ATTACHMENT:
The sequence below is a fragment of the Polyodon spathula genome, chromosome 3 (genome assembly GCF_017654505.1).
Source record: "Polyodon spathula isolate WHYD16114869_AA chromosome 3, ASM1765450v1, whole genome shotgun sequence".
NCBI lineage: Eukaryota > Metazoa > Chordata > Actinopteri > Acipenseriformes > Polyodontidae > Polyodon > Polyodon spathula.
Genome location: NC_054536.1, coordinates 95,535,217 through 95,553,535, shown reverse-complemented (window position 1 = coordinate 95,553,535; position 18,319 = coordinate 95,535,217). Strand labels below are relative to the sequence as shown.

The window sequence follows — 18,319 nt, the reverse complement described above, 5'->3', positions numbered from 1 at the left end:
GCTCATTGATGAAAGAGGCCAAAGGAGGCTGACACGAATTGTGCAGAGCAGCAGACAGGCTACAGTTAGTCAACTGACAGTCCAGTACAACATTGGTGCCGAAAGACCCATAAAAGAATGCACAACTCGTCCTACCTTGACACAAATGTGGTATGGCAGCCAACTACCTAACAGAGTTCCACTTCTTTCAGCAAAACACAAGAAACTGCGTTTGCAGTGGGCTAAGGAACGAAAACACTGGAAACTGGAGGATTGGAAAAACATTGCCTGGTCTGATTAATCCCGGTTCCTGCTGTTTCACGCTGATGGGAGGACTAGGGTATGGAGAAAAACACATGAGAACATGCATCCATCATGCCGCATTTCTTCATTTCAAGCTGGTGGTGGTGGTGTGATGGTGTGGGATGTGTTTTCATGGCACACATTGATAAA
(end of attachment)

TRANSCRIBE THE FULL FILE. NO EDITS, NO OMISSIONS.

The sequence below is a fragment of the Polyodon spathula genome, chromosome 3 (genome assembly GCF_017654505.1).
Source record: "Polyodon spathula isolate WHYD16114869_AA chromosome 3, ASM1765450v1, whole genome shotgun sequence".
NCBI lineage: Eukaryota > Metazoa > Chordata > Actinopteri > Acipenseriformes > Polyodontidae > Polyodon > Polyodon spathula.
Genome location: NC_054536.1, coordinates 95,535,217 through 95,553,535, shown reverse-complemented (window position 1 = coordinate 95,553,535; position 18,319 = coordinate 95,535,217). Strand labels below are relative to the sequence as shown.

The window sequence follows — 18,319 nt, the reverse complement described above, 5'->3', positions numbered from 1 at the left end:
GCTCATTGATGAAAGAGGCCAAAGGAGGCTGACACGAATTGTGCAGAGCAGCAGACAGGCTACAGTTAGTCAACTGACAGTCCAGTACAACATTGGTGCCGAAAGACCCATAAAAGAATGCACAACTCGTCCTACCTTGACACAAATGTGGTATGGCAGCCAACTACCTAACAGAGTTCCACTTCTTTCAGCAAAACACAAGAAACTGCGTTTGCAGTGGGCTAAGGAACGAAAACACTGGAAACTGGAGGATTGGAAAAACATTGCCTGGTCTGATTAATCCCGGTTCCTGCTGTTTCACGCTGATGGGAGGACTAGGGTATGGAGAAAAACACATGAGAACATGCATCCATCATGCCGCATTTCTTCATTTCAAGCTGGTGGTGGTGGTGTGATGGTGTGGGATGTGTTTTCATGGCACACATTGATAAA